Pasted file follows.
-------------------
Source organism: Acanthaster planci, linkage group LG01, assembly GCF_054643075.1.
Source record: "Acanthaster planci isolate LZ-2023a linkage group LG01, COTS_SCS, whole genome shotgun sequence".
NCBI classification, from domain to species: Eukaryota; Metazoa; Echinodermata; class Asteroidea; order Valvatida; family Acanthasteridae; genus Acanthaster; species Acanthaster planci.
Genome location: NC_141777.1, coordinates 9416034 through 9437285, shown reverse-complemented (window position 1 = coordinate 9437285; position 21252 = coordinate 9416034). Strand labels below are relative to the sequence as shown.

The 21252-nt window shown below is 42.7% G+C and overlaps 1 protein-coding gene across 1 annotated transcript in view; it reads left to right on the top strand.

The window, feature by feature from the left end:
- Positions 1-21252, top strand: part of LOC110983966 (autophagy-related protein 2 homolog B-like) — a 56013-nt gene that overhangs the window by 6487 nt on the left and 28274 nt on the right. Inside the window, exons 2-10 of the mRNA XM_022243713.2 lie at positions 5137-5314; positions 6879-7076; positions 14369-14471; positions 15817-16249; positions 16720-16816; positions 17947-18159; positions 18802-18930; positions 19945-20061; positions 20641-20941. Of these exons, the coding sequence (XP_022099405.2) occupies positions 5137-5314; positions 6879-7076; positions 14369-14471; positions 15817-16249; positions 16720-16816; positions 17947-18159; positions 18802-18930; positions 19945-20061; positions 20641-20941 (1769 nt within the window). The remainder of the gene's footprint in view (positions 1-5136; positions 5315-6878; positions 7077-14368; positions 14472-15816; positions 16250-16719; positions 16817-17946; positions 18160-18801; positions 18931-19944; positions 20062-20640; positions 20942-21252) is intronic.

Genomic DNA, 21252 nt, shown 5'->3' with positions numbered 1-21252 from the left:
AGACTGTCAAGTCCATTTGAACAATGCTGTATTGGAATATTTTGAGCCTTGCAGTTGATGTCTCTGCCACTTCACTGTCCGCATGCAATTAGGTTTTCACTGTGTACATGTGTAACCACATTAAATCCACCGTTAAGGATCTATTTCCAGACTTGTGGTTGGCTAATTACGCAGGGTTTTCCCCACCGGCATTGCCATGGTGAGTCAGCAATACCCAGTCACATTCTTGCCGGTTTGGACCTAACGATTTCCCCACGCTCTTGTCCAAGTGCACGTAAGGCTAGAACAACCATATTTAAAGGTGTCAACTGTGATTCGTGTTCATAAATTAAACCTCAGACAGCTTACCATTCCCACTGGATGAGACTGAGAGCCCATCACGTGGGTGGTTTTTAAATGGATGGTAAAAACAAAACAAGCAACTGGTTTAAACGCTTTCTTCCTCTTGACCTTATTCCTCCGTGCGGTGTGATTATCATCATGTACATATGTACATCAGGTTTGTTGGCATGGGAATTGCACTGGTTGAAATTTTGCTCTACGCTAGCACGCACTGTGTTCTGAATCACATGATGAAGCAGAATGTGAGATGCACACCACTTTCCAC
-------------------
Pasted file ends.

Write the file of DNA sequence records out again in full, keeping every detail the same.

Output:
Source organism: Acanthaster planci, linkage group LG01, assembly GCF_054643075.1.
Source record: "Acanthaster planci isolate LZ-2023a linkage group LG01, COTS_SCS, whole genome shotgun sequence".
NCBI classification, from domain to species: Eukaryota; Metazoa; Echinodermata; class Asteroidea; order Valvatida; family Acanthasteridae; genus Acanthaster; species Acanthaster planci.
Genome location: NC_141777.1, coordinates 9416034 through 9437285, shown reverse-complemented (window position 1 = coordinate 9437285; position 21252 = coordinate 9416034). Strand labels below are relative to the sequence as shown.

The 21252-nt window shown below is 42.7% G+C and overlaps 1 protein-coding gene across 1 annotated transcript in view; it reads left to right on the top strand.

The window, feature by feature from the left end:
- Positions 1-21252, top strand: part of LOC110983966 (autophagy-related protein 2 homolog B-like) — a 56013-nt gene that overhangs the window by 6487 nt on the left and 28274 nt on the right. Inside the window, exons 2-10 of the mRNA XM_022243713.2 lie at positions 5137-5314; positions 6879-7076; positions 14369-14471; positions 15817-16249; positions 16720-16816; positions 17947-18159; positions 18802-18930; positions 19945-20061; positions 20641-20941. Of these exons, the coding sequence (XP_022099405.2) occupies positions 5137-5314; positions 6879-7076; positions 14369-14471; positions 15817-16249; positions 16720-16816; positions 17947-18159; positions 18802-18930; positions 19945-20061; positions 20641-20941 (1769 nt within the window). The remainder of the gene's footprint in view (positions 1-5136; positions 5315-6878; positions 7077-14368; positions 14472-15816; positions 16250-16719; positions 16817-17946; positions 18160-18801; positions 18931-19944; positions 20062-20640; positions 20942-21252) is intronic.

Genomic DNA, 21252 nt, shown 5'->3' with positions numbered 1-21252 from the left:
AGACTGTCAAGTCCATTTGAACAATGCTGTATTGGAATATTTTGAGCCTTGCAGTTGATGTCTCTGCCACTTCACTGTCCGCATGCAATTAGGTTTTCACTGTGTACATGTGTAACCACATTAAATCCACCGTTAAGGATCTATTTCCAGACTTGTGGTTGGCTAATTACGCAGGGTTTTCCCCACCGGCATTGCCATGGTGAGTCAGCAATACCCAGTCACATTCTTGCCGGTTTGGACCTAACGATTTCCCCACGCTCTTGTCCAAGTGCACGTAAGGCTAGAACAACCATATTTAAAGGTGTCAACTGTGATTCGTGTTCATAAATTAAACCTCAGACAGCTTACCATTCCCACTGGATGAGACTGAGAGCCCATCACGTGGGTGGTTTTTAAATGGATGGTAAAAACAAAACAAGCAACTGGTTTAAACGCTTTCTTCCTCTTGACCTTATTCCTCCGTGCGGTGTGATTATCATCATGTACATATGTACATCAGGTTTGTTGGCATGGGAATTGCACTGGTTGAAATTTTGCTCTACGCTAGCACGCACTGTGTTCTGAATCACATGATGAAGCAGAATGTGAGATGCACACCACTTTCCAC